Voltaire called it "the most sublime didactic poem ever written in any language." Rousseau rhapsodized about its intellectual consolations. Kant recited long passages of it from memory during his lectures. And Adam Smith and David Hume drew inspiration from it in their writings. This was Alexander Pope's Essay on Man (1733–34), a masterpiece of philosophical poetry, one of the most important and controversial works of the Enlightenment, and one of the most widely read, imitated, and discussed poems of eighteenth-century Europe and America. This volume, which presents the first major new edition of the poem in more than fifty years, introduces this essential work to a new generation of readers, recapturing the excitement and illuminating the debates it provoked from the moment of its publication.
Echoing Milton's purpose in Paradise Lost, Pope says his aim in An Essay on Man is to "vindicate the ways of God to man"—to explain the existence of evil and explore man's place in the universe. In a comprehensive introduction, Tom Jones describes the poem as an investigation of the fundamental question of how people should behave in a world they experience as chaotic, but which they suspect to be orderly from some higher point of view. The introduction provides a thorough discussion of the poem's attitudes, themes, composition, context, and reception, and reassesses the work's place in history. Extensive annotations to the text explain references and allusions.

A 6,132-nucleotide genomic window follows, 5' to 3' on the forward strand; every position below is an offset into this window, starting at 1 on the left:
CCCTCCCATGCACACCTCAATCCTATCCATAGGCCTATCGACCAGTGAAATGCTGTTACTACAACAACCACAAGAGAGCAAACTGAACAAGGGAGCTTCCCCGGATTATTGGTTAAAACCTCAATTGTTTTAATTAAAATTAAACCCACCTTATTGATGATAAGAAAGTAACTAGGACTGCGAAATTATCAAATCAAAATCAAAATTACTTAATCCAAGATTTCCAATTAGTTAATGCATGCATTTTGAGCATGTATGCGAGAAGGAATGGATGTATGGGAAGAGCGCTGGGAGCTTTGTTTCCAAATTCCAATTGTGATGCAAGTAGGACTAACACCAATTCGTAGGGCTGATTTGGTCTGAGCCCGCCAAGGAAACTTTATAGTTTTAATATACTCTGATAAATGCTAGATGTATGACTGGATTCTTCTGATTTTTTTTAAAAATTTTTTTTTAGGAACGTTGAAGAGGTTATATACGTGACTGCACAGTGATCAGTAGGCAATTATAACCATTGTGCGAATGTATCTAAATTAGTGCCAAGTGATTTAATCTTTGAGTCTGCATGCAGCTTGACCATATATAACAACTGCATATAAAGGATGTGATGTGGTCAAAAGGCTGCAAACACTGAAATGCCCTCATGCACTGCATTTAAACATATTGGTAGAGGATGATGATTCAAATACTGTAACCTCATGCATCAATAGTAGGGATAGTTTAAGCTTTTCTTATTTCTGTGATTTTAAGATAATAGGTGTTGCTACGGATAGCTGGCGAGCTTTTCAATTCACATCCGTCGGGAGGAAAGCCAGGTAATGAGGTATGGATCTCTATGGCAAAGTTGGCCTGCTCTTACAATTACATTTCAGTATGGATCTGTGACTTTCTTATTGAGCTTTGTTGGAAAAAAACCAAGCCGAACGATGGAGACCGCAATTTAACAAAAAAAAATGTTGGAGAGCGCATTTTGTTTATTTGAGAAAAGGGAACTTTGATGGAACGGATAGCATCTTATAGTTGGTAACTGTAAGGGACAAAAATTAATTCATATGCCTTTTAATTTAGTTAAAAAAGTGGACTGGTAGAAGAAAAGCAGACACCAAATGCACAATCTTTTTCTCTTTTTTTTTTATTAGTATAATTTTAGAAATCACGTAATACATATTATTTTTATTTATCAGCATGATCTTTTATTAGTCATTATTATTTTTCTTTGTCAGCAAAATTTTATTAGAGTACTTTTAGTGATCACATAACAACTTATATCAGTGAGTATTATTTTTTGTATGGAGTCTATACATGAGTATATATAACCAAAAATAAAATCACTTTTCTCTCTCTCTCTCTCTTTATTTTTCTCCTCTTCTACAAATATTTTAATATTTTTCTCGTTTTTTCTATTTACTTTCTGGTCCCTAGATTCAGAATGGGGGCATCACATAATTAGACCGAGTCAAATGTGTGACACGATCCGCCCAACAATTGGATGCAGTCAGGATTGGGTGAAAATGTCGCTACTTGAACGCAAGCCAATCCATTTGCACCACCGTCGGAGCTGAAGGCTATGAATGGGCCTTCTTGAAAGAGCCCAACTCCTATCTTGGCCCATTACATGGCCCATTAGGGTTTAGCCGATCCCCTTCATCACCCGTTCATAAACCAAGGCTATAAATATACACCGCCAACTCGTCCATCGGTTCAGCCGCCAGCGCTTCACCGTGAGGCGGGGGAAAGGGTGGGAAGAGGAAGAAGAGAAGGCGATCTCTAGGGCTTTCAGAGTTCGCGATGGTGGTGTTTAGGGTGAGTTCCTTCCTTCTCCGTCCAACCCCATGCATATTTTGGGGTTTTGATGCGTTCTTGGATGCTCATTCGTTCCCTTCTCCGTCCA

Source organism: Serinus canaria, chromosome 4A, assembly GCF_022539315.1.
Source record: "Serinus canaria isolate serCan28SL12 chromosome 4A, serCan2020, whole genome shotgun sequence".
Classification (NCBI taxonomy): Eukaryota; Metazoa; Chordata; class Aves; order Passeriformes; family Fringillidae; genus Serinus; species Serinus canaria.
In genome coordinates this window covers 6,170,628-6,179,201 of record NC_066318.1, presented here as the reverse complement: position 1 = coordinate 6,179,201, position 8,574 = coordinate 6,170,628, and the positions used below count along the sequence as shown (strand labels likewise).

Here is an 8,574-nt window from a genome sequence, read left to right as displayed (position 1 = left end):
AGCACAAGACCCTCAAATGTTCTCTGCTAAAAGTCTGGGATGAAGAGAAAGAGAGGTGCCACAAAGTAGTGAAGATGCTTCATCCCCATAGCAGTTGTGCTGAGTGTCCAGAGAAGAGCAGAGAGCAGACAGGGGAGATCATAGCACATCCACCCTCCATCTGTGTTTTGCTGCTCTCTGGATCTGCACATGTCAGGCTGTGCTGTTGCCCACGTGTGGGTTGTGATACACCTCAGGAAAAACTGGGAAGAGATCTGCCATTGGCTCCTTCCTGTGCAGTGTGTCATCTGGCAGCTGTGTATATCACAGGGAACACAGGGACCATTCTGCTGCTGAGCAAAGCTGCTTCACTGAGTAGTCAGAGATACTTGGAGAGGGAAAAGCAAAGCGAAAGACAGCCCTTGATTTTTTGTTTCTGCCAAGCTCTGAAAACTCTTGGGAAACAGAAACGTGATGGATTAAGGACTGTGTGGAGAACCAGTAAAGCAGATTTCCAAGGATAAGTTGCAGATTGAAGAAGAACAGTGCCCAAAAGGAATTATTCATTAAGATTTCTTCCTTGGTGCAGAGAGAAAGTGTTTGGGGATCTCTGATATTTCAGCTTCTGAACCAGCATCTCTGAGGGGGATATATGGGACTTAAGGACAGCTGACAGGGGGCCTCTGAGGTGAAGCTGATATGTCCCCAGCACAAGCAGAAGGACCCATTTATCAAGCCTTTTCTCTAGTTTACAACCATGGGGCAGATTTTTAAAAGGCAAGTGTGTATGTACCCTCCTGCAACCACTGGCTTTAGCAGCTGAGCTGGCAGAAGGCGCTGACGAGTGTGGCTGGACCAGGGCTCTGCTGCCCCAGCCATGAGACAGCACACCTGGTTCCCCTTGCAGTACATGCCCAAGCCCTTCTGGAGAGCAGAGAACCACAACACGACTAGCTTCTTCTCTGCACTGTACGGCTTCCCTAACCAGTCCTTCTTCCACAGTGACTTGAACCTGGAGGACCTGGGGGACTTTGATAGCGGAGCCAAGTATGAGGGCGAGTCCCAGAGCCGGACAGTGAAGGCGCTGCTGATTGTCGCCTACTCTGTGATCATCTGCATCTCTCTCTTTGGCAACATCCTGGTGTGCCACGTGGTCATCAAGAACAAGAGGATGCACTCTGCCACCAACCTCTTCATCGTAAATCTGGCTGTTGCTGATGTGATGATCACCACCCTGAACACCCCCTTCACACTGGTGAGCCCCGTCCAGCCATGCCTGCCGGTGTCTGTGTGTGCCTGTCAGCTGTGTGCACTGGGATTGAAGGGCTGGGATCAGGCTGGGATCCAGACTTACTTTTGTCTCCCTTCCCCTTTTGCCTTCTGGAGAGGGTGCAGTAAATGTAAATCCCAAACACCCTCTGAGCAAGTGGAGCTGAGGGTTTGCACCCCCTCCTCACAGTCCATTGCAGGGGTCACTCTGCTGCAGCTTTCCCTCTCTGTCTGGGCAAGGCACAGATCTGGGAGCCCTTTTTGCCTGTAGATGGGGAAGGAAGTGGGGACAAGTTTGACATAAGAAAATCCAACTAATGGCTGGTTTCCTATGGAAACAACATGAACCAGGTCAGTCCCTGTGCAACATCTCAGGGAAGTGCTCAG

The result is the most accessible, informative, and reader-friendly edition of the poem in decades and an invaluable book for students and scholars of eighteenth-century literature and thought.
Tom Jones teaches English at the University of St. Andrews. He is the author of Poetic Language: Theory and Practice from the Renaissance to the Present and Pope and Berkeley: The Language of Poetry and Philosophy.
"An Essay on Man . . . was one of the most widely disseminated and well-known publications of the 18th century, notably impacting Enlightenment writers Voltaire, David Hume, Adam Smith, and Jean-Jacques Rousseau. Jones provides a reliable modern version."--Library Journal
"The book is exemplary in its scholarship. [Jones] has unearthed a multiplicity of references and illuminates the antecedents of Pope's ideas with authority. This is an edition which should be recommended to every student and teacher of the poem. Jones writes too in a straightforward and direct style and can make sophisticated ideas accessible. There is no sensible criticism that could be levelled at his work in this volume."--Penniless Press
"Jones’s edition makes the energetically paradoxical Essay on Man accessible. . . . The introduction is extensive and excellent. . . . I can think of only two greater poems in English about life, the universe, and everything--Paradise Lost and The Waste Land. And the Essay is perhaps more persistently useful to think with than even those two. . . . Pope’s philosophical poem is as volatile and challenging as ever."--Robert Phiddian, Australian Book Review
"This is a definitive, reader-friendly edition of a poem that ought to be circulated as widely as possible. The textual commentary is a model of its kind--lucid, full, rich in insight, and especially good at tracking down and elucidating the allusions in which the poem abounds. The introduction is also an exemplary piece of literary scholarship."--Brian Young, Christ Church College, University of Oxford
Table of Contents:
Abbreviations and Frequently Cited Works ix
Note on the Text cxvii
An Essay on Man 1
Pope’s Knowledge of Authors Cited 99